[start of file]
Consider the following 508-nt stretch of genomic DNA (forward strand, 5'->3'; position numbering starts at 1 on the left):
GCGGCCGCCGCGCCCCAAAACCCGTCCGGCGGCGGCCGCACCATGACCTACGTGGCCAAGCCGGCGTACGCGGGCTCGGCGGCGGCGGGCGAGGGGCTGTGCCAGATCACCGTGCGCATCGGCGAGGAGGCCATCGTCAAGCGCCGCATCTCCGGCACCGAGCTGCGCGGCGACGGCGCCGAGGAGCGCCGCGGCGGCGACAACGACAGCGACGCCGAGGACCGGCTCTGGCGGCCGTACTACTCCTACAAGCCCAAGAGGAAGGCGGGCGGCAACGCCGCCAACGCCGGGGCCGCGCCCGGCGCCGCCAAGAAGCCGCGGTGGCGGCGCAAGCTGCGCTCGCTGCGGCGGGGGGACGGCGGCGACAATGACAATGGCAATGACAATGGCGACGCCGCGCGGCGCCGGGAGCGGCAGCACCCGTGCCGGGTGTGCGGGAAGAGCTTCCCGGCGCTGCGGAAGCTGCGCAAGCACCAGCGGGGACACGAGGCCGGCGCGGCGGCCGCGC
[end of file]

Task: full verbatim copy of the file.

Consider the following 508-nt stretch of genomic DNA (forward strand, 5'->3'; position numbering starts at 1 on the left):
GCGGCCGCCGCGCCCCAAAACCCGTCCGGCGGCGGCCGCACCATGACCTACGTGGCCAAGCCGGCGTACGCGGGCTCGGCGGCGGCGGGCGAGGGGCTGTGCCAGATCACCGTGCGCATCGGCGAGGAGGCCATCGTCAAGCGCCGCATCTCCGGCACCGAGCTGCGCGGCGACGGCGCCGAGGAGCGCCGCGGCGGCGACAACGACAGCGACGCCGAGGACCGGCTCTGGCGGCCGTACTACTCCTACAAGCCCAAGAGGAAGGCGGGCGGCAACGCCGCCAACGCCGGGGCCGCGCCCGGCGCCGCCAAGAAGCCGCGGTGGCGGCGCAAGCTGCGCTCGCTGCGGCGGGGGGACGGCGGCGACAATGACAATGGCAATGACAATGGCGACGCCGCGCGGCGCCGGGAGCGGCAGCACCCGTGCCGGGTGTGCGGGAAGAGCTTCCCGGCGCTGCGGAAGCTGCGCAAGCACCAGCGGGGACACGAGGCCGGCGCGGCGGCCGCGC